This Agreement "was quite broad, and granted SNC many rights to license Warhol's artworks, name and likeness for items in the fashion, home decorating, gift, toy and entertainment industries." Id. SNC, however, became disenchanted with it when the Estate "began to disclose numerous problems regarding control over the rights to Warhol's works," specifically, third-parties who also asserted rights over certain Warhol works. Id. at 95-96.

Thus, as a previous panel of this Court explained,

[i]nfuriated by this sudden cascade of outside interests, SNC filed a complaint against the Estate in the Southern District of New York, alleging fraud and breach of the Licensing Agreement. SNC complained that for its licensing program to work effectively, it had to acquire the exclusive rights to all of Warhol's artworks.... SNC alleged that the Estate misled SNC by misrepresenting that it had exclusive control of Warhol's assets, and by not explaining that many of Warhol's works had fallen into the public domain.

Id. at 96. Soon after filing its initial complaint, SNC filed a second lawsuit, making additional allegations of breach of the Agreement. See Schlaifer Nance & Co. v. Estate of Andy Warhol, 764 F.Supp. 43, 44 (S.D.N.Y. 1991) ("Schlaifer I"). While these actions were pending in the District Court, SNC also submitted a claim in arbitration pursuant to an arbitration clause in the Agreement. See Schlaifer IV, 119 F.3d at 96. The arbitrators awarded a total of slightly over $4 million in damages to SNC for the Estate's conduct that occurred after the execution of the Agreement. See id. Of this amount, $1.5 million were in punitive damages, largely to reimburse SNC for its $1.46 million in legal fees.

"SNC then amended its pending [original] complaint in federal court to add Hayes, Hughes, and ... Fremont, as defendants" as well as a civil RICO claim against them. Id. at 96. The defendants moved to dismiss both complaints "on the basis that SNC had prevailed on its claims in the arbitration." Schlaifer V, 7 F.Supp.2d at 367. By memorandum endorsement filed on September 16, 1992, the District Court (Louis L. Stanton, Judge) denied the motion as to the original complaint and granted the motion on consent as to the second complaint. The District Court held that the arbitrators had awarded damages "only for post-contract expenses," but not for SNC's "pre-contract expenses." Id. In addition, it noted that the individual defendants had not been parties to the arbitration, and that the RICO claim had not been presented in the arbitral proceeding. As a result, the District Court concluded that the arbitration proceeding did not preclude SNC's action. See id.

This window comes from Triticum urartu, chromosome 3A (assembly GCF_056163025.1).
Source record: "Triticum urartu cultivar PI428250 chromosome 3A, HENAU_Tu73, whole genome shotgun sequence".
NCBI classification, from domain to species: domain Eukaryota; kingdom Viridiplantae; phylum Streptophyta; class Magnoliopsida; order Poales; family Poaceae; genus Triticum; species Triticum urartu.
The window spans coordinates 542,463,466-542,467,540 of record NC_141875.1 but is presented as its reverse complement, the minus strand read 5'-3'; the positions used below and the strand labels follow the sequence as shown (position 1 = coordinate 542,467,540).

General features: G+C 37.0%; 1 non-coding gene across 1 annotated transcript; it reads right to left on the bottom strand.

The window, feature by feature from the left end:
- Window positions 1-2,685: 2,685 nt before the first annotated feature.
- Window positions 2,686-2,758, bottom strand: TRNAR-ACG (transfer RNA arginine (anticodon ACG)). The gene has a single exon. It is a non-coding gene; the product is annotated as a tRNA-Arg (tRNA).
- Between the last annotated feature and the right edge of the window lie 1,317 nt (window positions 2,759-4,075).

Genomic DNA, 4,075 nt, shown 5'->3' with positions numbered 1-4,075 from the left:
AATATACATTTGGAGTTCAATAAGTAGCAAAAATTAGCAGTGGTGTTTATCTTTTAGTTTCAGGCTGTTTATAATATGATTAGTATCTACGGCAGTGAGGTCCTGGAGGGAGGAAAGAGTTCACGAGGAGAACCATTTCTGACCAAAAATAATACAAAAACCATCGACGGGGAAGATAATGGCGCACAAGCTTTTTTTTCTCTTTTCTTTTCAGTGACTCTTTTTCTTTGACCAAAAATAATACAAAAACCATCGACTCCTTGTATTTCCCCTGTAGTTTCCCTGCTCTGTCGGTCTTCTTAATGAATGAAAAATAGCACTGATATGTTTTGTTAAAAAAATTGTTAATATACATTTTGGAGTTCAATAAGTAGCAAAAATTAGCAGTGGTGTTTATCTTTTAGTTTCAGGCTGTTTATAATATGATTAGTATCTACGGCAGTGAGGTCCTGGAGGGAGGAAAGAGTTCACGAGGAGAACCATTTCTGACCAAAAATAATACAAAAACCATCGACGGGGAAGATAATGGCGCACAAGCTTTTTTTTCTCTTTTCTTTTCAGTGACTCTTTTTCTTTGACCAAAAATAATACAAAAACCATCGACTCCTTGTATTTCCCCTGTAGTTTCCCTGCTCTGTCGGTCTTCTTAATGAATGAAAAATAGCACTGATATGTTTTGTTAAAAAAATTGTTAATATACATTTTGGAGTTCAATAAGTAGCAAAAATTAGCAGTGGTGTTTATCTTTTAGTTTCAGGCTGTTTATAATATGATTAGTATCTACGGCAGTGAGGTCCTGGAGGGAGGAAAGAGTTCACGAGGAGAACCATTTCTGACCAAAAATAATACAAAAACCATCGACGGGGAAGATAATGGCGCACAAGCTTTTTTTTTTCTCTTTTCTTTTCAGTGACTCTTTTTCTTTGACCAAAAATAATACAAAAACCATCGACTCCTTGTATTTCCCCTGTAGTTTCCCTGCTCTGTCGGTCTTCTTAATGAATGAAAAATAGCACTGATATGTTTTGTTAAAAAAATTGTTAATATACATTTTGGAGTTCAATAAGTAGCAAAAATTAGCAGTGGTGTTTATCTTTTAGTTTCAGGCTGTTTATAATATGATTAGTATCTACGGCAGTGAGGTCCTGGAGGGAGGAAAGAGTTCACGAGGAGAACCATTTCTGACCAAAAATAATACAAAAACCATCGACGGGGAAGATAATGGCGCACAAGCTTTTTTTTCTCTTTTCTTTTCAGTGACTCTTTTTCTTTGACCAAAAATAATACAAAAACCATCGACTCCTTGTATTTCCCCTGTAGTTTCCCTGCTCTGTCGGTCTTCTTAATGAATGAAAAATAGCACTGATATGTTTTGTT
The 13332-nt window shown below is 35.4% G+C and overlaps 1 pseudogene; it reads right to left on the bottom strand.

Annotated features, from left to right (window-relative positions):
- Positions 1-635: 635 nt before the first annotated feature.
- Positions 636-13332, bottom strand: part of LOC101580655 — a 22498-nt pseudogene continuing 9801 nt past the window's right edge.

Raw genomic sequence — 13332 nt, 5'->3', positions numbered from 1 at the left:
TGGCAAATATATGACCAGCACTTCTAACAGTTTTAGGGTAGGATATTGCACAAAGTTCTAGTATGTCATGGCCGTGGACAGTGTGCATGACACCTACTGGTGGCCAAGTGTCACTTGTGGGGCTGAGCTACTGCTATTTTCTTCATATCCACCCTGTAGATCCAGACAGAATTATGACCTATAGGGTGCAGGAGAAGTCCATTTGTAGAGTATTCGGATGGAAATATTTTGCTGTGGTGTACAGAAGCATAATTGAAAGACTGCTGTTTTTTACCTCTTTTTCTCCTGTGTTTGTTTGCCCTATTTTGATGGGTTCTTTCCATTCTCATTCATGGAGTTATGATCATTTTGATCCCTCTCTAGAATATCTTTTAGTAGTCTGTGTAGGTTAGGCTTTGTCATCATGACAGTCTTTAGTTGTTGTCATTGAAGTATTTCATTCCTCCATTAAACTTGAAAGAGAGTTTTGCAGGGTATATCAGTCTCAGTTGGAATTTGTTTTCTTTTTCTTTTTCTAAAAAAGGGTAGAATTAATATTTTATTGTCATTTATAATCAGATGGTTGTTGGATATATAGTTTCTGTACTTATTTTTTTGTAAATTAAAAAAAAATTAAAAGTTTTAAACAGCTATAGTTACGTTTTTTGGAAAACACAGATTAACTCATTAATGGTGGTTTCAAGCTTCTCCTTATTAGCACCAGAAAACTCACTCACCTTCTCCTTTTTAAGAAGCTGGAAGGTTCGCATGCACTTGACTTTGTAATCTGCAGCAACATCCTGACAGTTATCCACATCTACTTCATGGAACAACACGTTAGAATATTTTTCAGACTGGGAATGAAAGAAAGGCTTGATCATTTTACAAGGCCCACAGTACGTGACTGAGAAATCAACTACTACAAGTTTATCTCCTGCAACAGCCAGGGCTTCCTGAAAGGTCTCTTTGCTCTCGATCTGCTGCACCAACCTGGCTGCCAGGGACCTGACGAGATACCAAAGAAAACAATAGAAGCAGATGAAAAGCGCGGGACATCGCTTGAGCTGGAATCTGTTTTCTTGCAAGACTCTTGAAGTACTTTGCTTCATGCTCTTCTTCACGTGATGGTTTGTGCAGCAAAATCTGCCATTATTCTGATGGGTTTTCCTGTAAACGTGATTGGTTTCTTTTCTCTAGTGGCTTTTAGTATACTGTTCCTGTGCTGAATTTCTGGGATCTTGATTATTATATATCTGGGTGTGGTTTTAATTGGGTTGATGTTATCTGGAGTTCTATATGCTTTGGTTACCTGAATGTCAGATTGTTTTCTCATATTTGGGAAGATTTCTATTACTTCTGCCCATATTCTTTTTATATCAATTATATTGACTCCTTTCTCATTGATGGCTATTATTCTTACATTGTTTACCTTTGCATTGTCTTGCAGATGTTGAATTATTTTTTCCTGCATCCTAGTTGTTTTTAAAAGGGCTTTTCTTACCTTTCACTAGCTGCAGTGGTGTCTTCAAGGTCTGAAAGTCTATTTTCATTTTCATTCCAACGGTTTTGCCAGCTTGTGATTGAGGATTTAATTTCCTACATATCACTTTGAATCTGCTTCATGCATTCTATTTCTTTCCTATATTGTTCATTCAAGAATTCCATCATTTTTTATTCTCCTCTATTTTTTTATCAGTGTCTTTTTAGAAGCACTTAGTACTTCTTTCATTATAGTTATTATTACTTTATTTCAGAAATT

On May 18, 1993, SNC filed a second amended complaint alleging fraud against the Estate as well as fraud and civil RICO against the individual defendants. The defendants again moved to dismiss the complaint, which the District Court granted by memorandum endorsement filed on February 18, 1994, with respect to the civil RICO claim. It also dismissed the fraud claim as to Hayes and Fremont, although with leave to replead. The District Court, however, allowed the fraud claim against the Estate and Hughes to stand, holding that the claim was pled with sufficient particularity.

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SNC then filed a third amended complaint on April 4, 1994, repleading its fraud claim against Hayes but not Fremont. The defendants moved to dismiss yet again, this time arguing that "SNC could not have relied on the alleged misrepresentations because they were contradicted by the language of the Agreement." Schlaifer Nance & Co. v. Estate of Andy Warhol, No. 90 Civ. 1095, 1995 WL 66408, at *1 (S.D.N.Y. Feb. 15, 1995) ("Schlaifer II"). The District Court denied this motion as well, holding that the Agreement did not "foreclose SNC's claim of justifiable reliance." Id.

On February 23, 1995, SNC's action, consisting only of the fraud claim against the Estate, Hughes, and Hayes, was reassigned for trial (Denny Chin, Judge). On March 29, 1995, the defendants inquired of SNC whether all documents responsive to document requests served on SNC in 1990 and 1993 had been produced. On April 19, 1995, just two months prior to trial, SNC produced over 3,000 documents, many of which, in the later view of the District Court, "showed that SNC and its attorneys were actually aware of, or suspected, that there were many problems with respect to the Estate's ownership of copyrights" in Warhol's works. Schlaifer V, 7 F.Supp.2d at 368.

Nevertheless, despite this belated production, the case proceeded to trial on June 20, 1995. SNC's allegations centered on several specific statements or omissions made by the Estate that SNC claimed were fraudulent. Among these, the most significant were: (1) Hughes's statement on May 18, 1987, that the Estate owned or controlled all the rights to Warhol's works; (2) Hayes's failure to disclose copyright problems in response to SNC's expressed desire to have "exclusive rights;" (3) Hughes's denial at a November 1987 meeting of the existence of a "watch deal" between the Estate and a watch manufacturer; (4) representations and warranties in the Agreement itself; and (5) various representations in an opinion letter ostensibly issued by a law firm, including the representation that "[t]he Estate possesses all right, title and interest" in Warhol's works "necessary to enable it to perform under the Agreement." Plaintiff's Trial Exhibit...